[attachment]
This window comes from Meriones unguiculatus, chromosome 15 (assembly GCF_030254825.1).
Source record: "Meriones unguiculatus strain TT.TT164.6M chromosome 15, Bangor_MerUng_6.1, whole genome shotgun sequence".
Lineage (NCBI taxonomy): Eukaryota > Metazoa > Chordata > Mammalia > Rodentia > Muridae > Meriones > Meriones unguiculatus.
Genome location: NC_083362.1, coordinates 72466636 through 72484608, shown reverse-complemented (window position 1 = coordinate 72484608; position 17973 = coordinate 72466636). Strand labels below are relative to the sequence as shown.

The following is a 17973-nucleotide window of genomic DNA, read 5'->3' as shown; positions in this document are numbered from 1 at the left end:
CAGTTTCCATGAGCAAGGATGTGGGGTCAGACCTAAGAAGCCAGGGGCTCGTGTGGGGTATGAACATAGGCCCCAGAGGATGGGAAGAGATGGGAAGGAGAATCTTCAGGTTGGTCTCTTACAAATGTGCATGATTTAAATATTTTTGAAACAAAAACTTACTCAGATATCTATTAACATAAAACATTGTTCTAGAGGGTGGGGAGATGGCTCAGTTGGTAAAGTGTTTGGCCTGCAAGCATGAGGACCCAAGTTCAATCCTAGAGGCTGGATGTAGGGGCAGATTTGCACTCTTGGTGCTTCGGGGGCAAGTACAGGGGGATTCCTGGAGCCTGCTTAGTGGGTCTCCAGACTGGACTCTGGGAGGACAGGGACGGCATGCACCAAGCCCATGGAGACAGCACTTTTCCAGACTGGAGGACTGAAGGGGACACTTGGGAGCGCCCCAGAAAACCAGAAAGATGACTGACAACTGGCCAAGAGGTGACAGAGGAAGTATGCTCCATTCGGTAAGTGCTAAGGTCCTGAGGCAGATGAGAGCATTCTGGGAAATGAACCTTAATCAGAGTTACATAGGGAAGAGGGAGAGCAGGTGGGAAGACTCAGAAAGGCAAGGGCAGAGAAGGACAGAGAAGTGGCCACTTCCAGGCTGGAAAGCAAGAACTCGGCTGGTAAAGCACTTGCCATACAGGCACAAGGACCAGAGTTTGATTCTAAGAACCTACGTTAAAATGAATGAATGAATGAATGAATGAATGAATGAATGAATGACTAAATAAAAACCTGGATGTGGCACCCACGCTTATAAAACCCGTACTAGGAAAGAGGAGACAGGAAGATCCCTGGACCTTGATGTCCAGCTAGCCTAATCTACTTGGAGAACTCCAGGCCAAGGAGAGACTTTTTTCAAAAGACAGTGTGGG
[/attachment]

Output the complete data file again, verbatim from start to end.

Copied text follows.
This window comes from Meriones unguiculatus, chromosome 15 (assembly GCF_030254825.1).
Source record: "Meriones unguiculatus strain TT.TT164.6M chromosome 15, Bangor_MerUng_6.1, whole genome shotgun sequence".
Lineage (NCBI taxonomy): Eukaryota > Metazoa > Chordata > Mammalia > Rodentia > Muridae > Meriones > Meriones unguiculatus.
Genome location: NC_083362.1, coordinates 72466636 through 72484608, shown reverse-complemented (window position 1 = coordinate 72484608; position 17973 = coordinate 72466636). Strand labels below are relative to the sequence as shown.

The following is a 17973-nucleotide window of genomic DNA, read 5'->3' as shown; positions in this document are numbered from 1 at the left end:
CAGTTTCCATGAGCAAGGATGTGGGGTCAGACCTAAGAAGCCAGGGGCTCGTGTGGGGTATGAACATAGGCCCCAGAGGATGGGAAGAGATGGGAAGGAGAATCTTCAGGTTGGTCTCTTACAAATGTGCATGATTTAAATATTTTTGAAACAAAAACTTACTCAGATATCTATTAACATAAAACATTGTTCTAGAGGGTGGGGAGATGGCTCAGTTGGTAAAGTGTTTGGCCTGCAAGCATGAGGACCCAAGTTCAATCCTAGAGGCTGGATGTAGGGGCAGATTTGCACTCTTGGTGCTTCGGGGGCAAGTACAGGGGGATTCCTGGAGCCTGCTTAGTGGGTCTCCAGACTGGACTCTGGGAGGACAGGGACGGCATGCACCAAGCCCATGGAGACAGCACTTTTCCAGACTGGAGGACTGAAGGGGACACTTGGGAGCGCCCCAGAAAACCAGAAAGATGACTGACAACTGGCCAAGAGGTGACAGAGGAAGTATGCTCCATTCGGTAAGTGCTAAGGTCCTGAGGCAGATGAGAGCATTCTGGGAAATGAACCTTAATCAGAGTTACATAGGGAAGAGGGAGAGCAGGTGGGAAGACTCAGAAAGGCAAGGGCAGAGAAGGACAGAGAAGTGGCCACTTCCAGGCTGGAAAGCAAGAACTCGGCTGGTAAAGCACTTGCCATACAGGCACAAGGACCAGAGTTTGATTCTAAGAACCTACGTTAAAATGAATGAATGAATGAATGAATGAATGAATGAATGAATGACTAAATAAAAACCTGGATGTGGCACCCACGCTTATAAAACCCGTACTAGGAAAGAGGAGACAGGAAGATCCCTGGACCTTGATGTCCAGCTAGCCTAATCTACTTGGAGAACTCCAGGCCAAGGAGAGACTTTTTTCAAAAGACAGTGTGGG